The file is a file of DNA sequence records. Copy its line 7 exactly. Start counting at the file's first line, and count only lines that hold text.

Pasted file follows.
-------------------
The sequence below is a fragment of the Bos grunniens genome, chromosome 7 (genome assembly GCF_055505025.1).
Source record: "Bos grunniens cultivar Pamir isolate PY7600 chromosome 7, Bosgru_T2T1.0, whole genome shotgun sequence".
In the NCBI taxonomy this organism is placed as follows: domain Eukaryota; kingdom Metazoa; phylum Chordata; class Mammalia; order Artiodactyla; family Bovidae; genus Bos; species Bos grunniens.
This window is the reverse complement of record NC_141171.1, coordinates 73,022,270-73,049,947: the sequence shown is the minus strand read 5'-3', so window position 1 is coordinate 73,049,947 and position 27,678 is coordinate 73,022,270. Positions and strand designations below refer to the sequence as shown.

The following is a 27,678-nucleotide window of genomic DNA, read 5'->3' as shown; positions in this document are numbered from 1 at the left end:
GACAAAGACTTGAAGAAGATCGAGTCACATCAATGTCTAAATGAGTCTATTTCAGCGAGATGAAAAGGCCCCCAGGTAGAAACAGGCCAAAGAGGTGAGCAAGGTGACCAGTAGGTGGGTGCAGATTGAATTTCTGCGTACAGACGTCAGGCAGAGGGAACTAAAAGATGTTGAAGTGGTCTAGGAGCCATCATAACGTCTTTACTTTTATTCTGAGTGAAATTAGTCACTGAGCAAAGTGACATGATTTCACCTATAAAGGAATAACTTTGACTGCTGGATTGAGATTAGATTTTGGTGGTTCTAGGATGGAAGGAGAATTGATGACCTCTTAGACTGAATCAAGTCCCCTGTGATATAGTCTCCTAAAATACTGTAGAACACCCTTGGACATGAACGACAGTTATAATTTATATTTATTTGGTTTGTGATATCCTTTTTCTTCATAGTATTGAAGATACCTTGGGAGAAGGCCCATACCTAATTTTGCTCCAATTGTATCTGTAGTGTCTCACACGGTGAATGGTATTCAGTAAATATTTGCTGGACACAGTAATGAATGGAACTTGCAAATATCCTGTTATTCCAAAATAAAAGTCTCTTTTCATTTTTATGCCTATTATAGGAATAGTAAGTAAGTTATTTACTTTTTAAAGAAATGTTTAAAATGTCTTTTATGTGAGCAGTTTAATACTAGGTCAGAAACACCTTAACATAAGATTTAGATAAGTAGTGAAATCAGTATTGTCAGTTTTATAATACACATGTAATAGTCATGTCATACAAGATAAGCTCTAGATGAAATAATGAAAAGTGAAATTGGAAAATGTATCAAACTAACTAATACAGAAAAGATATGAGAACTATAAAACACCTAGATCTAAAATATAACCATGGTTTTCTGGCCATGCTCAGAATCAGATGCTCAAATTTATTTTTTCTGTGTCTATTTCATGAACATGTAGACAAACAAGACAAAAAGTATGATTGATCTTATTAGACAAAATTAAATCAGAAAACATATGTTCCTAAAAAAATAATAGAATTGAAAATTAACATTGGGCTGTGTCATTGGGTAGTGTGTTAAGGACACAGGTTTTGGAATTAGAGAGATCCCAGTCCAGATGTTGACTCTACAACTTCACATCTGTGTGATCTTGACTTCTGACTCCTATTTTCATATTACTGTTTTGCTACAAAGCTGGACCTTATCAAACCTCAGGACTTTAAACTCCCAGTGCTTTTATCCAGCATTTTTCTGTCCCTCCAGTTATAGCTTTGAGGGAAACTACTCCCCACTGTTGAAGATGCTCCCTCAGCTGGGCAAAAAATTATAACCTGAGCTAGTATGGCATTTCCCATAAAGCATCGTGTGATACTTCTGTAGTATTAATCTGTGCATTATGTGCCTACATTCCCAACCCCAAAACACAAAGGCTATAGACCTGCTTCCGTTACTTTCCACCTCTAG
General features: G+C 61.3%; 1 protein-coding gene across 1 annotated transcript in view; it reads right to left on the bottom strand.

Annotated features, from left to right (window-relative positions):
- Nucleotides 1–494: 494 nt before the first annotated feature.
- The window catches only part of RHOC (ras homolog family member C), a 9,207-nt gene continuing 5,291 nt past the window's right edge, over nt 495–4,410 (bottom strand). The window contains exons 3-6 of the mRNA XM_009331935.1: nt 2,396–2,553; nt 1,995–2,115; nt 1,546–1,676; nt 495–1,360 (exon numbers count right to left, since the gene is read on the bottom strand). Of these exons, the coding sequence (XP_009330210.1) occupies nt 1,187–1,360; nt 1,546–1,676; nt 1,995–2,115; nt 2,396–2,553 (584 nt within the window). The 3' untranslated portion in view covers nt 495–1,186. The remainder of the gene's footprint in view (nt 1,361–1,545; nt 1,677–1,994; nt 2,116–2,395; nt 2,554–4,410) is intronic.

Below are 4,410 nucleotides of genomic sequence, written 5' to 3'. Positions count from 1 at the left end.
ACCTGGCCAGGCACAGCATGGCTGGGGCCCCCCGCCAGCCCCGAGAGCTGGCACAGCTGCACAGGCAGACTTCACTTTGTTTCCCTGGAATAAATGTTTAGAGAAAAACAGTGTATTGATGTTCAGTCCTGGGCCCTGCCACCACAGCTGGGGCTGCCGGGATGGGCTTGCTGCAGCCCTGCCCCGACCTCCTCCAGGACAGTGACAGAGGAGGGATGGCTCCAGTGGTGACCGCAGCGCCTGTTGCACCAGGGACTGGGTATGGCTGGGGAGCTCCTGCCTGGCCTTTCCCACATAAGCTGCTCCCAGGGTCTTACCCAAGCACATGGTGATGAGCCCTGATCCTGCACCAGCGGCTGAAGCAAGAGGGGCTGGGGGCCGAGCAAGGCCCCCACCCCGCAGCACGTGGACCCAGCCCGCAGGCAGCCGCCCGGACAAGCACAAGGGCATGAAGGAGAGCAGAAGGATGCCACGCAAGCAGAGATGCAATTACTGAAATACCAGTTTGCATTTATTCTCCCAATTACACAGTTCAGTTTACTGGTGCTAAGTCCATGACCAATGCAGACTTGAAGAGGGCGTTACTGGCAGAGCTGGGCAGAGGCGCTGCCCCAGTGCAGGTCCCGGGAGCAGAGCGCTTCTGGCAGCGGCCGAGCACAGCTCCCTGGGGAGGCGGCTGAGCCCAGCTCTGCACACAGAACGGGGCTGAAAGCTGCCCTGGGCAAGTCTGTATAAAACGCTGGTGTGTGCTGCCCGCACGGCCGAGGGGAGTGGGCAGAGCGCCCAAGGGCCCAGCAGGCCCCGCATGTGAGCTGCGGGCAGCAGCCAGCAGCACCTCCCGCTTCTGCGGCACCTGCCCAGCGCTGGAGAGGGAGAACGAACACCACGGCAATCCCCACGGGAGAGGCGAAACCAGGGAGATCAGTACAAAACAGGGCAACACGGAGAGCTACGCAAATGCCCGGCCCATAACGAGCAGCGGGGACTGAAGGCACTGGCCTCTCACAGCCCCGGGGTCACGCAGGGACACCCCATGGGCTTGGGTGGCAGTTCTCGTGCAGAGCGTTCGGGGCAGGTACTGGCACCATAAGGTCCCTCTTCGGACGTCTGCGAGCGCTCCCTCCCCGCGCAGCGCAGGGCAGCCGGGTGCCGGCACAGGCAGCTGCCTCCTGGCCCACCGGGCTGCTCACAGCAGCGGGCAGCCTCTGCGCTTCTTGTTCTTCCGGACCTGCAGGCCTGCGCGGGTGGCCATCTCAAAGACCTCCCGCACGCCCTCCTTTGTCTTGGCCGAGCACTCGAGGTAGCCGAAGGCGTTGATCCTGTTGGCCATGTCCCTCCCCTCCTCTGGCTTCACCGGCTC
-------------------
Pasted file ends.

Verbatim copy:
General features: G+C 61.3%; 1 protein-coding gene across 1 annotated transcript in view; it reads right to left on the bottom strand.